AURORA | A battle brewing between grocery store chains and the Colorado liquor industry could get ugly in the coming months as the two factions trade barbs over a possible 2016 ballot question.
At issue is whether grocery and convenience stores should be allowed to sell full-strength beer and liquor. Proponents of changing the law may take the fight to voters, rather than state lawmakers, as several attempts at changing the law have failed at the Capitol.
Currently, grocery stores in Colorado cannot sell beer that contains more than 3.2 percent alcohol by volume and franchise liquor licenses aren’t permitted for grocery and convenience stores. In some instances, franchises can have one liquor location in the state.
Proponents argue that the legislation is decades old and that consumers should have more of a choice in regards to where they can purchase full-strength booze. Opponents, largely made up of professionals in the brewing, distilling and liquor distribution industries, argue that changing the law will largely wipe out the state’s independent liquor stores, which would decimate Colorado’s craft beer industry.
Colorado currently boasts over 280 breweries, and ranks fourth in the country in terms of number of breweries per capita, according to the Brewer’s Association.
Kevin DeLange, owner of Dry Dock Brewing Company in Aurora, is helping to spearhead the charge against changing the current law. DeLange is managing Keep Colorado Local, a coalition opposed to changing current laws, which is supported by the Colorado Brewers Guild and the Colorado Licensed beverage Association. The coalition kicked off their opposition effort with a meeting at Argonaut Wine & Liquor in Denver on March 19.
DeLange said he would not have been able to grow Dry Dock to its current capacity — which topped 15,000 barrels for the first time in 2014 — were the liquor laws in Colorado any different. He added that if full-strength restrictions were to change, it would have a catastrophic effect for independent liquor stores across Aurora.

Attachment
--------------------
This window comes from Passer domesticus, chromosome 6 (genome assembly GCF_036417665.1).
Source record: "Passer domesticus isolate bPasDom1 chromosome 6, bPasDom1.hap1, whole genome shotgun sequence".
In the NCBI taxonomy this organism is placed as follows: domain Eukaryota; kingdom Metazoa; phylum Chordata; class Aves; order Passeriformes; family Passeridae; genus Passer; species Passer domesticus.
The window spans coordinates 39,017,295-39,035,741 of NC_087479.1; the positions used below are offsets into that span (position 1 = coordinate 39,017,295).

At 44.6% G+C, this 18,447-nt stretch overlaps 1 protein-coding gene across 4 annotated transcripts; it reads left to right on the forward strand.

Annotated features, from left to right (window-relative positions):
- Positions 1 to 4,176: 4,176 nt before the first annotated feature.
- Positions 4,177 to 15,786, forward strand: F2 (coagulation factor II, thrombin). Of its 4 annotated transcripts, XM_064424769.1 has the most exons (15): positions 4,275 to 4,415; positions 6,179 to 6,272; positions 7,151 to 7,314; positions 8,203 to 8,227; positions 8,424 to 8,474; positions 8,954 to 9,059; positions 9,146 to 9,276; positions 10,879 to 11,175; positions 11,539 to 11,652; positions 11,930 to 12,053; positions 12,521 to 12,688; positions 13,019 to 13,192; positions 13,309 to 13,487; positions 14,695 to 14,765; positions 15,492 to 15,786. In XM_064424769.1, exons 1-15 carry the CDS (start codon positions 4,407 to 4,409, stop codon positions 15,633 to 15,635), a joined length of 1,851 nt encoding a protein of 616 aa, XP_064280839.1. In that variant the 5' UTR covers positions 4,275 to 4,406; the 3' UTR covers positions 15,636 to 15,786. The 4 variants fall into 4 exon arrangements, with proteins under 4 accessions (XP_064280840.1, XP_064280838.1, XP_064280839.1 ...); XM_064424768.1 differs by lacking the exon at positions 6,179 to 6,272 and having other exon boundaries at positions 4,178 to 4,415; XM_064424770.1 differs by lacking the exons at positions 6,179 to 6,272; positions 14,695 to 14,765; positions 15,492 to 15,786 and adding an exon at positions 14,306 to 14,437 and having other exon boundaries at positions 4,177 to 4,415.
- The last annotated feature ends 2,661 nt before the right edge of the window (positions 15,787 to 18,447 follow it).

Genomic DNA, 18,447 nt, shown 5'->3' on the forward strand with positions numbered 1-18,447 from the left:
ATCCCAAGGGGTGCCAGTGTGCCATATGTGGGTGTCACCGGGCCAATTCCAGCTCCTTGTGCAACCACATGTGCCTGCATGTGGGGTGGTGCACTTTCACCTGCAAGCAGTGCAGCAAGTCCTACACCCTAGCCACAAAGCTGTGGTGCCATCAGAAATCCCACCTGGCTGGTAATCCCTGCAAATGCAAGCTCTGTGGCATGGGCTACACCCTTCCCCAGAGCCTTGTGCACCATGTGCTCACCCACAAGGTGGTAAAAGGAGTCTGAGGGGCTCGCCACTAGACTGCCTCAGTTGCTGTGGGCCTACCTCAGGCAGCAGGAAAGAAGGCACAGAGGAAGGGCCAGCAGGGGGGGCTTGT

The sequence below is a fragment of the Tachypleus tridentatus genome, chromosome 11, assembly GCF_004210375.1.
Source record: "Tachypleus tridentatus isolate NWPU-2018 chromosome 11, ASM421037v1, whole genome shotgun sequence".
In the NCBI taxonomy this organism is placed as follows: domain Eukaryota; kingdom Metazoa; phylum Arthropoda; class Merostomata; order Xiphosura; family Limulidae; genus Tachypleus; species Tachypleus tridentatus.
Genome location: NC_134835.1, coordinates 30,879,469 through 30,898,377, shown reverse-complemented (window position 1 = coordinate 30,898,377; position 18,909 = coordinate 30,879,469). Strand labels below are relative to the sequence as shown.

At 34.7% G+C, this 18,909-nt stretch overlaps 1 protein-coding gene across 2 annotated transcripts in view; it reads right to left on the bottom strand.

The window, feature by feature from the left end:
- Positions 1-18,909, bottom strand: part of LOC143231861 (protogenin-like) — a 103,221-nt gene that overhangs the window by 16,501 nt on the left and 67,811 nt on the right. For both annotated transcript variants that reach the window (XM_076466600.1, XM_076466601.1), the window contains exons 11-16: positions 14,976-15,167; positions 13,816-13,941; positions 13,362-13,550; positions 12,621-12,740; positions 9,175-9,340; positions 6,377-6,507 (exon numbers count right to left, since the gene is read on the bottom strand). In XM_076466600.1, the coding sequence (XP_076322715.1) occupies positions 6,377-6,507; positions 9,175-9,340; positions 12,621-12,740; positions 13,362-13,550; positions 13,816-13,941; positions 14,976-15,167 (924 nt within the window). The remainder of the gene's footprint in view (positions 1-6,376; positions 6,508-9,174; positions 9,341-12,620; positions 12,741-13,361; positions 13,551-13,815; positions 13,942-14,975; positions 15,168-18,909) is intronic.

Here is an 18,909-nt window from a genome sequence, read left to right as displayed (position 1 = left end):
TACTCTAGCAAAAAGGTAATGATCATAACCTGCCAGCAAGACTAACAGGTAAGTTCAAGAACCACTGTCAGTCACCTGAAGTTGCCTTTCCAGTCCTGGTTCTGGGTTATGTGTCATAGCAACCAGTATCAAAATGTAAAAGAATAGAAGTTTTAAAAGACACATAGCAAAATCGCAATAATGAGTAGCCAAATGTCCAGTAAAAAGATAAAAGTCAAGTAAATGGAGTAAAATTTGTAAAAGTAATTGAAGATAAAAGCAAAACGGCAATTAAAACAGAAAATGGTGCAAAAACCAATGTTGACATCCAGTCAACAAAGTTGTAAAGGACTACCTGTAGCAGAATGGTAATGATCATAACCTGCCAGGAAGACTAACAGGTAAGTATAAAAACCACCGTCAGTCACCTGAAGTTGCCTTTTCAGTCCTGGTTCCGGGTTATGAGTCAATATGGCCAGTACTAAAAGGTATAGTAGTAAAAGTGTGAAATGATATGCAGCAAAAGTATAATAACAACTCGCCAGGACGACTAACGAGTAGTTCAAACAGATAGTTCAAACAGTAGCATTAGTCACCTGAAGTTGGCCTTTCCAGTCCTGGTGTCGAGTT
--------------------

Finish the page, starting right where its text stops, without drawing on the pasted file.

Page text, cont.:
“Dry Dock would not be as big as it is now, not even close — and we definitely wouldn’t have our I-70 canning center,” he said. “But the biggest impact is going to be on liquor stores because all of that money is going to leave the state, and so many jobs will be lost. I think half to 70 percent of liquor stores in Aurora will close over the course of three years if chain stores take over.”
Dan Haley, the spokesman for Colorado Consumers for Choice, the group working on behalf of the grocery industry to get the issue to the ballot, disagreed with DeLange’s prognosis.
“I just don’t see how opening more markets up is bad for anyone,” he said.
Haley pointed to the Portland market, which boasts more breweries per capita than anywhere in the country, as one that operates smoothly despite grocers being able to sell full-strength beer.
Lee Earnhart, owner of Chambers Wine & Liquor on East Iliff Avenue and South Chambers Road, disagreed with Haley’s assessment saying that a change to current liquor laws would drain the state of spending dollars and stores like his would suffer.
“It would hurt us significantly,” Earnhart said. “The main issue in the whole thing is that it’s going to cost us jobs in Colorado.”
There were 1,650 independent liquor stores in Colorado that employed 7,500 people in 2010, according to an economic impact study compiled by Colorado Springs-based research firm Summit Economics. That employment number tops that of Denver International Airport, which was the fourth largest employer in the state in 2014, according to the data collection firm Infogroup.
On top of taking jobs and highly desired craft beer dollars out of the state, Earnhart fears that changing the current law could result in more alcohol falling into the hands of minors and that the personalization of independent liquor stores could be lost.
“I’ve had my same wine manager for 32 years and King Soopers is not going to have a wine manager in every store – they probably don’t know the difference between a Chardonnay and a Canadian whiskey,” he said. “And (grocers) have kids under 21 running registers, you think peer pressure is not going to be bad there?”
Haley scoffed at Earnhart’s thought that grocers being able to sell full-strength alcohol would lead to an uptick in underage consumption.
“The fact that liquor stores would make that claim is laughable,” he said.
Haley pointed to a study conducted by CCC, which reported that grocery and convenience stores were guilty of half as many “sale to a minor” violations between 2012 and 2013 as other liquor license-holding entities.
“The idea that a liquor store tucked in the dark corner of a strip mall is somehow a safer venue to sell beer and wine than your local grocery store, where check-out scanners literally lock down until a valid ID is verified, is complete fiction,” said Chris Howes, another spokesman for CCC who is also president of the Colorado Retail Council.
In order to make the ballot, CCC must file a petition with at least 98,492 signatures with the Colorado Secretary of State by August 8, 2016.